And thus began the vacation-turned-staycation from Hell. Here’s the list of things I learned from my summer vacation, which, ironically enough, only lasted the first full week of summer holidays.

Do be flexible. Once I stopped being grumpy about our cancelled vacation, I got excited about our staycation possibilities. We started researching local attractions and destinations. Museums, zoos, parks, movie theatres, pottery painting, the beach – so many options, once you take out the accommodation problem. As we planned our week, with an activity for every day, we actually got really excited! Staycations RULE!

Do include local fun. We live close to a fantastic park. It has a playground, it’s in a quiet neighbourhood, and it’s shaded by beautiful, tall, old trees. It was the kick-off to our staycation – wake up, get sunscreened and dressed, and walk to the park. Lovely. Perfect. The only day that went anywhere near according to plan.

Isaac's FIRST swing! Loved it. Nailed it.

Isaac’s FIRST swing! Loved it. Nailed it.

Do include favourites. We love going to the farmer’s market about 40 minutes away. So, given that Ben’s mom, Nana, was going to buy local Ontario strawberries for jam-making, we thought we’d jump on that train and join her. It was perfect! The market was thriving after a horrible fire destroyed it last year, the produce was bountiful, and Sophie loved running around telling us what to buy. Who can argue with the kid who’s demanding fruit! vegetables! all of it! now!? No one. Also, there are some adorable bunnies and ponies that the girls love to check out every time we’re there. All in all, good fun.

The girls hanging out at the pony pen.

The girls hanging out at the pony pen.

Do spend time with those you love. After the market, we headed back to Nana’s, which is as close to a second home as we can get. Yummy lunch, which included market goodies, followed by an afternoon hanging out by Nana’s (kiddie) pool was just the ticket. And it was all fun and games, until Sophie got sick.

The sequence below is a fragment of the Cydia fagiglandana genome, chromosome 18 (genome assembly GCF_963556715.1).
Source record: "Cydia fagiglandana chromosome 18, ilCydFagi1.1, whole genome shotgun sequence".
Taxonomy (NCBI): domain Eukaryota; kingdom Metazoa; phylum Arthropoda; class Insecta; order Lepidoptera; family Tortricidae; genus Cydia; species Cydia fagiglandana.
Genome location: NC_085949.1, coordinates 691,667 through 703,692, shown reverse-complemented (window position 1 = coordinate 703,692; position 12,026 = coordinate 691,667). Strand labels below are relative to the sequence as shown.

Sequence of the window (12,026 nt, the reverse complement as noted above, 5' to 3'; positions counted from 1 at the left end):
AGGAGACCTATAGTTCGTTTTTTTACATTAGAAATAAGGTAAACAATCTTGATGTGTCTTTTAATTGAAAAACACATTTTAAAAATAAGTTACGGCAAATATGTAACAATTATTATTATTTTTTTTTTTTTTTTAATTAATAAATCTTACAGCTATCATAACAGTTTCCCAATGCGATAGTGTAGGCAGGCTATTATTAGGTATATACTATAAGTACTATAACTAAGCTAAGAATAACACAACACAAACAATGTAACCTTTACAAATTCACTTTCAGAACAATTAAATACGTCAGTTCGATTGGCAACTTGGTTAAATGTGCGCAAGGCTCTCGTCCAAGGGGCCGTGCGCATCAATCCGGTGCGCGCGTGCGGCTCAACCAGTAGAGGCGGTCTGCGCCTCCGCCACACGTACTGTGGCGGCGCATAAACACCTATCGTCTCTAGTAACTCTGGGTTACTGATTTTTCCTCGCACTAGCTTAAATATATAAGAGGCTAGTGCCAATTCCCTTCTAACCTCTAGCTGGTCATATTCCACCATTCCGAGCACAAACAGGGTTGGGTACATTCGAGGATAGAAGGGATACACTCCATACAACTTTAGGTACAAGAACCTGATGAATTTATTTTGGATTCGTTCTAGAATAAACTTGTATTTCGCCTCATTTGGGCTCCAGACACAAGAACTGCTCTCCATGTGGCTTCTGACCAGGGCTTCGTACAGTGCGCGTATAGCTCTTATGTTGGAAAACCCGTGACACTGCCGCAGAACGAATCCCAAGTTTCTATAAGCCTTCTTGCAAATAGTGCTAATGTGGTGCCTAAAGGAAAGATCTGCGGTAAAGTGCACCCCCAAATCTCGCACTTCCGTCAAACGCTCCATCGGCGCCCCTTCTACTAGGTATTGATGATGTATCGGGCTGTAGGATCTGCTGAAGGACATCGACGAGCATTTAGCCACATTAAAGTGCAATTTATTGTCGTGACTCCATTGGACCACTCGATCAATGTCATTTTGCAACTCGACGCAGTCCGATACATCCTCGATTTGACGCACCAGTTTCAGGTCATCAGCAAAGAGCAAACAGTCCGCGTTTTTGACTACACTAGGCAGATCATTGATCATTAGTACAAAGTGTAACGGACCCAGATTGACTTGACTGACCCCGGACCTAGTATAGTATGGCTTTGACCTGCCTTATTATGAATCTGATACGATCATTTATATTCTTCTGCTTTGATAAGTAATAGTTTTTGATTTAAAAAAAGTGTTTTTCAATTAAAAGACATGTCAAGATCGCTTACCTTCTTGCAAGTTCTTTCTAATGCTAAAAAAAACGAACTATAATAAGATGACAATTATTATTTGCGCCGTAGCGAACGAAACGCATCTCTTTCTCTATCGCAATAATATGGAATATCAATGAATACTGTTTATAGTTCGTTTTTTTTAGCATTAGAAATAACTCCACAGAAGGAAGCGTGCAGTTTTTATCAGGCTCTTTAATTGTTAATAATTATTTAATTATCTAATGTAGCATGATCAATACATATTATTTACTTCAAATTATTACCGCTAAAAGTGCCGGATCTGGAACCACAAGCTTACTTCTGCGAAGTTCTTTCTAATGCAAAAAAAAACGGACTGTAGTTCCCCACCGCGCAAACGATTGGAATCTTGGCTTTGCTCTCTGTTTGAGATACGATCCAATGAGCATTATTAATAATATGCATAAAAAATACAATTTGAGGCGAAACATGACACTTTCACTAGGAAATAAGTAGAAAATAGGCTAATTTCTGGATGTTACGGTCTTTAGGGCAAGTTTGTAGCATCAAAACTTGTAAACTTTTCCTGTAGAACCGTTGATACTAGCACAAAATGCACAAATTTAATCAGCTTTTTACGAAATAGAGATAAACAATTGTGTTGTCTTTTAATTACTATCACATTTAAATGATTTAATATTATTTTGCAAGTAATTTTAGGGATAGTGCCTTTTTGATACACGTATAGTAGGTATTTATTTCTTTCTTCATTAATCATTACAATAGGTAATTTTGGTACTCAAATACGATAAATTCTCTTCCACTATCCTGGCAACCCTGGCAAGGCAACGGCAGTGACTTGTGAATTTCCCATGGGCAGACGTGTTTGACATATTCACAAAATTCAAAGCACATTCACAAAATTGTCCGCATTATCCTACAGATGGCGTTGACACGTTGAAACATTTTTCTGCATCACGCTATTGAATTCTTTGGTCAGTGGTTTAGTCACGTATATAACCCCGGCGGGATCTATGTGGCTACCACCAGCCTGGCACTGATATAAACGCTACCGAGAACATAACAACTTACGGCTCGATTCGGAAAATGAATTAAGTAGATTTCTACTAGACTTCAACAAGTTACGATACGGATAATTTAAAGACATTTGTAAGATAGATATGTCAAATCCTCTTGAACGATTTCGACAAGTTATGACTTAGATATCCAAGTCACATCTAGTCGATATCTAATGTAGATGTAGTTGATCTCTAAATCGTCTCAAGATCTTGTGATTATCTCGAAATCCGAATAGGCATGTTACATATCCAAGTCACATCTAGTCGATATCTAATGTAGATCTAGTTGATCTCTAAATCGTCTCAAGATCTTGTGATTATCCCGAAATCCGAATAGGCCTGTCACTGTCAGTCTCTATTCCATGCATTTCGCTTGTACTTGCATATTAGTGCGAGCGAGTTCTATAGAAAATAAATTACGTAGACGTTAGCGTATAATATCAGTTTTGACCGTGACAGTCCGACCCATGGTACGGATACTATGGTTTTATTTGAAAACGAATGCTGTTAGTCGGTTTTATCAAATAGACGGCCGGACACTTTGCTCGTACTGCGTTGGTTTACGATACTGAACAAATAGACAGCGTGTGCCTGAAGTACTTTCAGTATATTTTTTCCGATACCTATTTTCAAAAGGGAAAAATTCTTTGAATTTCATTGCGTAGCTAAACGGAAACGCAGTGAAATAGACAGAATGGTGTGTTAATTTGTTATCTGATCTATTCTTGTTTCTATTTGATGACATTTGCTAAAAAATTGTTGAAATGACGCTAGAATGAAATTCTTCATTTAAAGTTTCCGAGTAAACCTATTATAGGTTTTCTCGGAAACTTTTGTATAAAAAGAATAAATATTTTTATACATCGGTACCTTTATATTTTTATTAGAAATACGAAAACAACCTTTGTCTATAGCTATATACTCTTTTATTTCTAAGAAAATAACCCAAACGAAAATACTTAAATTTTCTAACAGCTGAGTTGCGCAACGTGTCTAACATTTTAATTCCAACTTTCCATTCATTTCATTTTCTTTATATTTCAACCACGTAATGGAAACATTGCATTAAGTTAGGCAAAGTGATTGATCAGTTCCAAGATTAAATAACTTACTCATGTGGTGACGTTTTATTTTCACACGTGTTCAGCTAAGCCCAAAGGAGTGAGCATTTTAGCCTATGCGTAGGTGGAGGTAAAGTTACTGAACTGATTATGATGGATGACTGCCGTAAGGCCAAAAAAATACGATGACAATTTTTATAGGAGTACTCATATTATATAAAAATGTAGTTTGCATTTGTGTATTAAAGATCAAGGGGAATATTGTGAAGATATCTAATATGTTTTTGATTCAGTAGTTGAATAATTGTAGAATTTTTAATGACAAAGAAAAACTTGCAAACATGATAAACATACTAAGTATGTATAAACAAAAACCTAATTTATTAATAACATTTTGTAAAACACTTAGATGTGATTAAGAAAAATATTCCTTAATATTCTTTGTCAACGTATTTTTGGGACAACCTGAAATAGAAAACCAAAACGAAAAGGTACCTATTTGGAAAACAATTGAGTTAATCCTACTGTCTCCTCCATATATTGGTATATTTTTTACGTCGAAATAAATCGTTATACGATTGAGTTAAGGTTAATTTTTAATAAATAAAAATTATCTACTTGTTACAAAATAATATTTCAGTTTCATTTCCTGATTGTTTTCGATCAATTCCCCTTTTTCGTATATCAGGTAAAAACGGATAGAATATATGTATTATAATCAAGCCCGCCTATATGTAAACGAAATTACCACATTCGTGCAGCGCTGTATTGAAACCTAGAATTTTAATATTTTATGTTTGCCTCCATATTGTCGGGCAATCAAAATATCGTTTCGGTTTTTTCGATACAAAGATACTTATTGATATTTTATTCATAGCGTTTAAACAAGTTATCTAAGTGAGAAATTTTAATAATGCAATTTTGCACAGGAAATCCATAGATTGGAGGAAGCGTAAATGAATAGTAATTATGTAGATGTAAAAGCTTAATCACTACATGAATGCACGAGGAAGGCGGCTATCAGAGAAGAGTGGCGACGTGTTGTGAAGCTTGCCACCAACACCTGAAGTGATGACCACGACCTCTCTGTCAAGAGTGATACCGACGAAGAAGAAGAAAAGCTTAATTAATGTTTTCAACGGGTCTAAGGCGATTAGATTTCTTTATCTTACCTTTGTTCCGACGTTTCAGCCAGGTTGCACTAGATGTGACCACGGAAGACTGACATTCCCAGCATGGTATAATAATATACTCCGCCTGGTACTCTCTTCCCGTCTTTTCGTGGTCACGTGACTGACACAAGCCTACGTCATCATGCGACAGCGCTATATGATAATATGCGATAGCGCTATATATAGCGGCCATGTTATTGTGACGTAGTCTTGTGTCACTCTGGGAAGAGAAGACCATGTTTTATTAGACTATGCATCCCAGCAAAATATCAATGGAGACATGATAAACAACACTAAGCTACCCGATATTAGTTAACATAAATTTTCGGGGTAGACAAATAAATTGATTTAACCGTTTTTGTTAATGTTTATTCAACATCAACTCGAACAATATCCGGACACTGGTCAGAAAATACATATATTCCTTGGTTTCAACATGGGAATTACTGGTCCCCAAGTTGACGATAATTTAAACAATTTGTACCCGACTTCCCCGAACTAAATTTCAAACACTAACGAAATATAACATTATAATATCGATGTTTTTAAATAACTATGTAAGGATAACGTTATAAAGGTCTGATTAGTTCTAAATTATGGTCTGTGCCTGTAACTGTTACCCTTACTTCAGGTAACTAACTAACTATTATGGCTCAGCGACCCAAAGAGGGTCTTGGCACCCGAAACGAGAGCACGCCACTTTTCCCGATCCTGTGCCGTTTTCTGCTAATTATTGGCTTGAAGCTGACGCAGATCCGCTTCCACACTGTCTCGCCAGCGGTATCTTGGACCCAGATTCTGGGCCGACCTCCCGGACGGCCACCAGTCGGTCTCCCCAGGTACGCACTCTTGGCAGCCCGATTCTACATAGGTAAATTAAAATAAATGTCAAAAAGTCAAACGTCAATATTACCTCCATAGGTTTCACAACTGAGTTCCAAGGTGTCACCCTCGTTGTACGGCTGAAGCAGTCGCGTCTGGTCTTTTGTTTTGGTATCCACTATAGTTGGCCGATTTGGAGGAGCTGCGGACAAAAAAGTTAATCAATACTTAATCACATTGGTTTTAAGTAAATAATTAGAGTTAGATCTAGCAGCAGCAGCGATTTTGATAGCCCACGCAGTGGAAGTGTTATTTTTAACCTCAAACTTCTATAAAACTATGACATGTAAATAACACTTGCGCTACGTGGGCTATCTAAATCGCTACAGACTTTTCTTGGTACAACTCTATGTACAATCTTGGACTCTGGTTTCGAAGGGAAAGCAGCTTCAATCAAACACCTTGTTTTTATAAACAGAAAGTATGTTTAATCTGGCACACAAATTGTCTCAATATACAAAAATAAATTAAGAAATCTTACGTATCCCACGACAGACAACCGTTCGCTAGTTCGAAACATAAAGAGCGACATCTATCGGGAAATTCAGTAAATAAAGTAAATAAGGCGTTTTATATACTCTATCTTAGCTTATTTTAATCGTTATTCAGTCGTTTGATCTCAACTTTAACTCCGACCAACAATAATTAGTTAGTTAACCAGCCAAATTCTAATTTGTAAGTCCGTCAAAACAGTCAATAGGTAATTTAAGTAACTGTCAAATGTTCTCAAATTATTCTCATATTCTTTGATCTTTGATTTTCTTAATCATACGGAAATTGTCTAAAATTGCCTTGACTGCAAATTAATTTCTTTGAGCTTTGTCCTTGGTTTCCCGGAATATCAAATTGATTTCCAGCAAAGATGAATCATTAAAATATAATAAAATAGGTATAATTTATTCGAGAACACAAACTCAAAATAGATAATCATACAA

Leaf spa treatment in Nana's backyard, courtesy of Mlle Sophie.

Leaf spa treatment in Nana’s backyard, courtesy of Mlle Sophie.

Do be flexible. Remember that first rule? All Sophie wanted to do was puke or lie down (we’re going with too much sun). So, we alternated between sleeping on Nana’s bathroom floor and sleeping in Nana’s spare room…until she finally settled into a deep sleep in Nana’s spare room. We talked about how we should proceed…leave just Ben there and I take the other two crazies home, or we all have a sleepover. Giant sleepover, it is. Sophie LOVED that she was the reason we all had to sleep over. And we got to have fresh market blueberry pancakes and bacon for breakfast. Win-win.

Do try something new. We have a great children’s museum in a neighbouring town that I’ve wanted to check out. What better time, than on your staycation?! We had a rough start in the morning, which resulted in Lillian having a wonder of a temper tantrum that led to her having trouble breathing. I thought she just had knocked the wind out of herself (she’s the queen of throwing herself around), and after some deep breaths all seemed okay. We got to the museum and discovered that it was incredible and perfect for kids (Yay! We have those!).